The article seems to be mistaken about the flap position. First notch of flaps is 8 degrees from Hitech's quote. Second or third notch is the maneuver setting. The graphic may not match exactly but looking down at the flaps you can decide when it looks about halfway out. The photo of 985 looks like 2 notches of flaps in AH.

Offline Randy1

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Re: P-38 MANEUVER Flap 8 Degrees?
« Reply #10 on: August 28, 2014, 07:13:22 AM »
From
http://www.warbirdsresourcegroup.org/URG/p38_variants.html


Quote
From the P-38F-15 model onwards, a "combat maneuver" setting was added to the P-38's Fowler flaps. When deployed at the 8 maneuver setting,

Offline Randy1

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Re: P-38 MANEUVER Flap 8 Degrees?
« Reply #11 on: August 28, 2014, 01:42:28 PM »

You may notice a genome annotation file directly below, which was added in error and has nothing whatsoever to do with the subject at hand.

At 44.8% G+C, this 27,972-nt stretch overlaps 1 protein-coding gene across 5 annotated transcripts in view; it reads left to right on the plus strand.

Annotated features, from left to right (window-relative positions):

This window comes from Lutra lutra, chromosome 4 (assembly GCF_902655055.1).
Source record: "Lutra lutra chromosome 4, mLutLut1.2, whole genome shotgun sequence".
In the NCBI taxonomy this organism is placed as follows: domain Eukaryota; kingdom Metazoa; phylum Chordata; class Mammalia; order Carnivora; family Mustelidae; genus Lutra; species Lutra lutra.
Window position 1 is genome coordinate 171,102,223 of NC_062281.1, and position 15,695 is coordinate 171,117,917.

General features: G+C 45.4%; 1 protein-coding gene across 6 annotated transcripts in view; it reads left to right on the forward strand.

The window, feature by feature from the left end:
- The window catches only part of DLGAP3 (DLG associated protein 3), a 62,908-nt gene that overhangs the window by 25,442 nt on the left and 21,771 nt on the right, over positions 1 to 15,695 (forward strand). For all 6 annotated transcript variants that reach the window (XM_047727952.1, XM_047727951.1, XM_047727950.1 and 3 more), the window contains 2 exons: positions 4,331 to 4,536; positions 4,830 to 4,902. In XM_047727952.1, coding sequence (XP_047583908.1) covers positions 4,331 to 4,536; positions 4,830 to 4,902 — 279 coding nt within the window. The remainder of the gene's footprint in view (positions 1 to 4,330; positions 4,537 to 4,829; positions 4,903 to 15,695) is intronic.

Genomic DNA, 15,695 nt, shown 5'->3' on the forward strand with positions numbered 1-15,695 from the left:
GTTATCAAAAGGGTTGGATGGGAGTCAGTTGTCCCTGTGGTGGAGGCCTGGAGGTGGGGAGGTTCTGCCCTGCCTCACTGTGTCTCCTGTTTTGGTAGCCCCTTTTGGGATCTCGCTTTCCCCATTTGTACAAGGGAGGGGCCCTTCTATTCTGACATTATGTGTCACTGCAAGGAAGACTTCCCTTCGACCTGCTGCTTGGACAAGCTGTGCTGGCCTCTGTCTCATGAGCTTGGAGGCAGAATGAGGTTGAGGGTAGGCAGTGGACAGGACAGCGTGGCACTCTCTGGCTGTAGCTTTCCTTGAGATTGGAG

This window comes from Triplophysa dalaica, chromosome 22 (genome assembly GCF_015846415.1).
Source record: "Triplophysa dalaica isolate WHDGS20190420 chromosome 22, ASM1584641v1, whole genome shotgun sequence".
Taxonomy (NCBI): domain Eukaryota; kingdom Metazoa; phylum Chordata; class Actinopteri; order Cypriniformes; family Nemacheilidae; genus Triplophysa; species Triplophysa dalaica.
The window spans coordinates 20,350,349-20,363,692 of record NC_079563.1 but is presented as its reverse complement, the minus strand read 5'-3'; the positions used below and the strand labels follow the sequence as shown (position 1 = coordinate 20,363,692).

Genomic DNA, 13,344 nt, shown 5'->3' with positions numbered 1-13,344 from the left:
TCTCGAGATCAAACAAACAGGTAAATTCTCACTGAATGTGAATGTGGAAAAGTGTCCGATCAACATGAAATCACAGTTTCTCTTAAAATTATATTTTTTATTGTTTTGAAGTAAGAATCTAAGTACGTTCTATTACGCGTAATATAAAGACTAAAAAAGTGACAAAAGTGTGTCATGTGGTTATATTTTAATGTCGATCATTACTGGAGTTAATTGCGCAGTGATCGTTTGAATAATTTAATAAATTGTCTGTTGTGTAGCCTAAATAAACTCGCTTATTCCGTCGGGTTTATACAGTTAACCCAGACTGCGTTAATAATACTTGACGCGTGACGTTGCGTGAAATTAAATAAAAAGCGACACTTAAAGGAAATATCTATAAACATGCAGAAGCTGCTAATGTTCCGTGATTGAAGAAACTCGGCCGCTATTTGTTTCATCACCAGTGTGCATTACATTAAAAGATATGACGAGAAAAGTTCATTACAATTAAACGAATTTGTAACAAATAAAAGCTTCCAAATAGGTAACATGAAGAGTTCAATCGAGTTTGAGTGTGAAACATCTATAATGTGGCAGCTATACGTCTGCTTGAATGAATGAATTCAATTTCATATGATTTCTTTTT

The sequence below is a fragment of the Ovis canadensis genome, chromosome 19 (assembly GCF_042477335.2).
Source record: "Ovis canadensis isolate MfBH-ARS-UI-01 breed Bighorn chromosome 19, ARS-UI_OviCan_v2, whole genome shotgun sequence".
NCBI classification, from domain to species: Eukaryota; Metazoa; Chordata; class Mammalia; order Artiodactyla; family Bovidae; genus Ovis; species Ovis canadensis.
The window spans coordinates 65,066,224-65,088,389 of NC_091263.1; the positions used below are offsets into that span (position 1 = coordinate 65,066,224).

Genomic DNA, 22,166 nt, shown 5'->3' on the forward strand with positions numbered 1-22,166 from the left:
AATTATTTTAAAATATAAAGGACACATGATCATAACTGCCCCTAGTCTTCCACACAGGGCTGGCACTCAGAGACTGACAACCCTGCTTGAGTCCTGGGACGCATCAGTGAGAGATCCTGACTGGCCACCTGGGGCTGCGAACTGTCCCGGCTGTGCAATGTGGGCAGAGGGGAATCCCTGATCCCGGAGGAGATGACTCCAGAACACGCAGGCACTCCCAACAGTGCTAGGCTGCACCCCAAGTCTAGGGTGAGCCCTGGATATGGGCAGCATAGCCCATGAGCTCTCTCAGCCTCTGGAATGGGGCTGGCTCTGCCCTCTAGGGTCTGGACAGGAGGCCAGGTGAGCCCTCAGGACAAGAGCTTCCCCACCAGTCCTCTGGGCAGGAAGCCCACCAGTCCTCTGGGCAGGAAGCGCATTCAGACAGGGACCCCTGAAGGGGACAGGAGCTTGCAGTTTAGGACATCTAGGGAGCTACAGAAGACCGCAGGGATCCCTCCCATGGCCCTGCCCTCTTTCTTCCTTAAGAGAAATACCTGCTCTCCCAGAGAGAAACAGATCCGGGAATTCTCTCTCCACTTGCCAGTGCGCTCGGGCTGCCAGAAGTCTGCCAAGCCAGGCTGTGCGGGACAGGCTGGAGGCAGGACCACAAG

Now . . . the rest of the story.  I really enjoy trying to understand what was going on in the design meeting back then.

After finding a 1933 NACA paper on split flaps, it became clear why 8 degrees was selected as the "Maneuver" setting for the P-38.  There is a much later paper I think in 1944 which pins down all the basic flap types we use today and it covers dive flaps as well.  The war offered tremendous advances in aeronautics knowledge without question.

Some will say nay these are hybrid Fowler flaps which is right but in that the first 8 degree tilt they are split flaps since they are yet to slide back.